Disabled American Veterans (DAV) Old Glory Chapter 22

Disabled American Veterans (DAV) Old Glory Chapter 22

Since its founding more than 80 years ago, the Disabled American Veterans (DAV) has been dedicated to a single purpose: building better lives for America’s disabled veterans and their families. Fidelity to that mission has required DAV to respond creatively and flexibly to changing and sometimes unpredictable challenges faced by its constituency. Whether disabled veterans have needed a voice on Capitol Hill, a nationwide service program, a transportation network or unique rehabilitation opportunities, DAV has focused its attention and resources to meet those needs.

Founded in 1920, the DAV is totally funded by dues and contributions, receiving no federal funding.

With National Headquarters in Cincinnati and Legislative Headquarters in Washington D.C. and the Department of Maryland Headquarters in Baltimore, the DAV focuses strictly on serving veterans and their families. A nonpolitical organization, it has no political action committees (PACS) and endorses no political candidates.

To help you and your family get all the benefits you’ve earned, the DAV maintains a corps of approximately 270 National Service Officers (NSOs) in 72 offices across the United States and in Puerto Rico.

There’s never any charge for the assistance these veterans benefits experts provide you and your family.

DAV Service Officers are all service-connected disabled veterans themselves, so they understand where you are coming from. They are all accredited through the Department of Veterans Affairs.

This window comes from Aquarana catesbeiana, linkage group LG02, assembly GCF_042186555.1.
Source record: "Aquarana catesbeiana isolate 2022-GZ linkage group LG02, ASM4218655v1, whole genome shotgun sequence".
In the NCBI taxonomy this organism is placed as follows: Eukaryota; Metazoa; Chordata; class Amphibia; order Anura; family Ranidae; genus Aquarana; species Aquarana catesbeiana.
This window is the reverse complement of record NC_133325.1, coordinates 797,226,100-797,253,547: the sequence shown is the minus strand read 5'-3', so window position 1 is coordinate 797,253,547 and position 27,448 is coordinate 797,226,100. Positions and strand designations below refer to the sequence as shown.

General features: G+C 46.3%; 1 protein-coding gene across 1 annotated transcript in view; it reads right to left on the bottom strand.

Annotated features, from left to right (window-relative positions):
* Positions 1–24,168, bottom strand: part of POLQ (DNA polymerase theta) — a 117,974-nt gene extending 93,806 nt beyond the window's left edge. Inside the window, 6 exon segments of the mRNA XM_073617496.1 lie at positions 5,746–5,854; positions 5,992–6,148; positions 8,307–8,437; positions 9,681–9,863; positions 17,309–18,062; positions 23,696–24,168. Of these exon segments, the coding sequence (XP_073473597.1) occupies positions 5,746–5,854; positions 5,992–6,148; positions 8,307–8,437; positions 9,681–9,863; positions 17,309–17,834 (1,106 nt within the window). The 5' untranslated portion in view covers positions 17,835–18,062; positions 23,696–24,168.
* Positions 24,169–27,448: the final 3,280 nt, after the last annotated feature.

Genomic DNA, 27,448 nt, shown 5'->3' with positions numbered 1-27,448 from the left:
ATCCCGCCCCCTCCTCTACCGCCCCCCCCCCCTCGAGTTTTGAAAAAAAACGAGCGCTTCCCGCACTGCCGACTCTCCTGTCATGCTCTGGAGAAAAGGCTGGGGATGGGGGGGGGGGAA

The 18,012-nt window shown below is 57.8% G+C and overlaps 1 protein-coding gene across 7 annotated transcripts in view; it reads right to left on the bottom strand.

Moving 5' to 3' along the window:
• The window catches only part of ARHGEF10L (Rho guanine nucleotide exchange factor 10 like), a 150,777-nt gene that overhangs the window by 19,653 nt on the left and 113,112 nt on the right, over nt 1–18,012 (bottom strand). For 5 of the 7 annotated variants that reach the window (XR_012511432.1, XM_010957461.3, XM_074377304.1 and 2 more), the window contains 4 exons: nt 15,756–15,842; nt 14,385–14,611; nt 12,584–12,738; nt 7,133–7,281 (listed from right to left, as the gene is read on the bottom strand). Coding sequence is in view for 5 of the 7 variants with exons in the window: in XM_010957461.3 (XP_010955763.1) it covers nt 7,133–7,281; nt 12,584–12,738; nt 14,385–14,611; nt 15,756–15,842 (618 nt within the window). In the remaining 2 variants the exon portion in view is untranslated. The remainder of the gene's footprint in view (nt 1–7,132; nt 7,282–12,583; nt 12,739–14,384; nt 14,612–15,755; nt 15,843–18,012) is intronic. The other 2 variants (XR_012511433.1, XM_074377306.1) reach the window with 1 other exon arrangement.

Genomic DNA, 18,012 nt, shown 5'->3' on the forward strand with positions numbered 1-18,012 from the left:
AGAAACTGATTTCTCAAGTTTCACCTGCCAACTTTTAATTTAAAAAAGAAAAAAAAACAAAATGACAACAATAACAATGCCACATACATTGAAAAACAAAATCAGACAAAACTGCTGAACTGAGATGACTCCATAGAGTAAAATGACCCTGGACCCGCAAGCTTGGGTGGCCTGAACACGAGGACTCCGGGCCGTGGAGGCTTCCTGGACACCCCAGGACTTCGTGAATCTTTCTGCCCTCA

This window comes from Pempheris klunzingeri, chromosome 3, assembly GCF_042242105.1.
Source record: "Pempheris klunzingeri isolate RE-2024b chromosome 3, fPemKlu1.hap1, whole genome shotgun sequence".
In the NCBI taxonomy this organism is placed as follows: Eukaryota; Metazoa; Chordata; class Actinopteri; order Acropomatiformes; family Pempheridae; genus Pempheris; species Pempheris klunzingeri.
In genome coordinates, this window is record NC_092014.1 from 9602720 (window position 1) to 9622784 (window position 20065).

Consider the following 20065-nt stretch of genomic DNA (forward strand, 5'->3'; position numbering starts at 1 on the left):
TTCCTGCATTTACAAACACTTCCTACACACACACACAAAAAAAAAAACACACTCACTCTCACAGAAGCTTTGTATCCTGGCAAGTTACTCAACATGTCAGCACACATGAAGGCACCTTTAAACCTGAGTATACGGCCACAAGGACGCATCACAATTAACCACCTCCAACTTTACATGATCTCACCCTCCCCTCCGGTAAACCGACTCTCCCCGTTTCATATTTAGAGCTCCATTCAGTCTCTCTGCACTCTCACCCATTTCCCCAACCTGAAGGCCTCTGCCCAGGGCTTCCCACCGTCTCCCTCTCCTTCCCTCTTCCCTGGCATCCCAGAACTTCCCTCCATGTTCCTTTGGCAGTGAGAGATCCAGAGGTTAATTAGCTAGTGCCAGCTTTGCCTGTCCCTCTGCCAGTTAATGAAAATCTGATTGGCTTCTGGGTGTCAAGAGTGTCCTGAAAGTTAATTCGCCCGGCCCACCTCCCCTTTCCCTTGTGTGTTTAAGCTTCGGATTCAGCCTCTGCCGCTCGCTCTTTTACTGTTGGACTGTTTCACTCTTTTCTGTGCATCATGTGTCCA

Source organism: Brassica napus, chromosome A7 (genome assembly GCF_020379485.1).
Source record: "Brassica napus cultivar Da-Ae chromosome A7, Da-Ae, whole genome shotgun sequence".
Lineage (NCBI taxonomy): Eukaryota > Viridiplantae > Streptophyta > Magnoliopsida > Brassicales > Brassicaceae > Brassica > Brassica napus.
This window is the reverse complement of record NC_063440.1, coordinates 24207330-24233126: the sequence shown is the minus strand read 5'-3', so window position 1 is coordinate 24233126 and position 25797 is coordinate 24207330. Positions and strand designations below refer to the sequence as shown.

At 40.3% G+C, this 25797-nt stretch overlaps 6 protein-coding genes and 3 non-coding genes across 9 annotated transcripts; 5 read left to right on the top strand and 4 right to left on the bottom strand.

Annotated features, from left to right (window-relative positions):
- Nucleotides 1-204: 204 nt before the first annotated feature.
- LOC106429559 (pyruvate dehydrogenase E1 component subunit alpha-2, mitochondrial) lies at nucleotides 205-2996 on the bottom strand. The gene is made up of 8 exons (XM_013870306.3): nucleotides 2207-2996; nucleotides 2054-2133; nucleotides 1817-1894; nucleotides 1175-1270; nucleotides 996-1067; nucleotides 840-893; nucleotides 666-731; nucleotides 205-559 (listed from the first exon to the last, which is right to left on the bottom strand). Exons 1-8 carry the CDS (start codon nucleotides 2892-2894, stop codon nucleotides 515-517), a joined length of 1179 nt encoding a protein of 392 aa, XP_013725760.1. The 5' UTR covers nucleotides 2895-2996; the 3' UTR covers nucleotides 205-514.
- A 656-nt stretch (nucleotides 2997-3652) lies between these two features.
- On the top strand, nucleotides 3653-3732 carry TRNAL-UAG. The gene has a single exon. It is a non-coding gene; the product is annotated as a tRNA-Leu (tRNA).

DAV Service Officers offer counseling on VA compensation, health care, pension, employment rights, education and more.

They help you assemble evidence to support benefit claims, building cases on your behalf and preparing claim forms and briefs.

The DAV extends disaster relief to disabled veterans affected by natural disasters like earthquakes or floods.

The DAV National Magazine and Maryland DAV News, chapter meetings, and other functions keep members up-to-date on issues affecting their rights.

The Department’s Transportation Network transports sick and disabled veterans to VA medical facilities for treatment in Maryland.

DAV Volunteers in Maryland donate hours to veterans at all VA hospitals and many non-VA facilities throughout the state.  Through a variety of local programs the DAV reaches into their communities, seeking new ways to help disabled veterans and their families.

2012-2013 DAV Old Glory Chapter 22 Officers

Commander- Mick Schmidt
Senior Vice Commander- William Zentz
Junior Vice Commander- Stephen Dieterich
Adjutant- William D. Murray
Treasurer- Robert Carns
Chaplain- Jesse Hooper
Judge Advocate- Craig Spicer
Historian- John Curran
Sergeant at Arms- Thomas Shaffer
Officer of the Day- Gary Kemp
Service Officer- Mike, Maddog, Sater
WebMaster- Dan Ogden
VFW Liaison- Katherine Palmer Irwin

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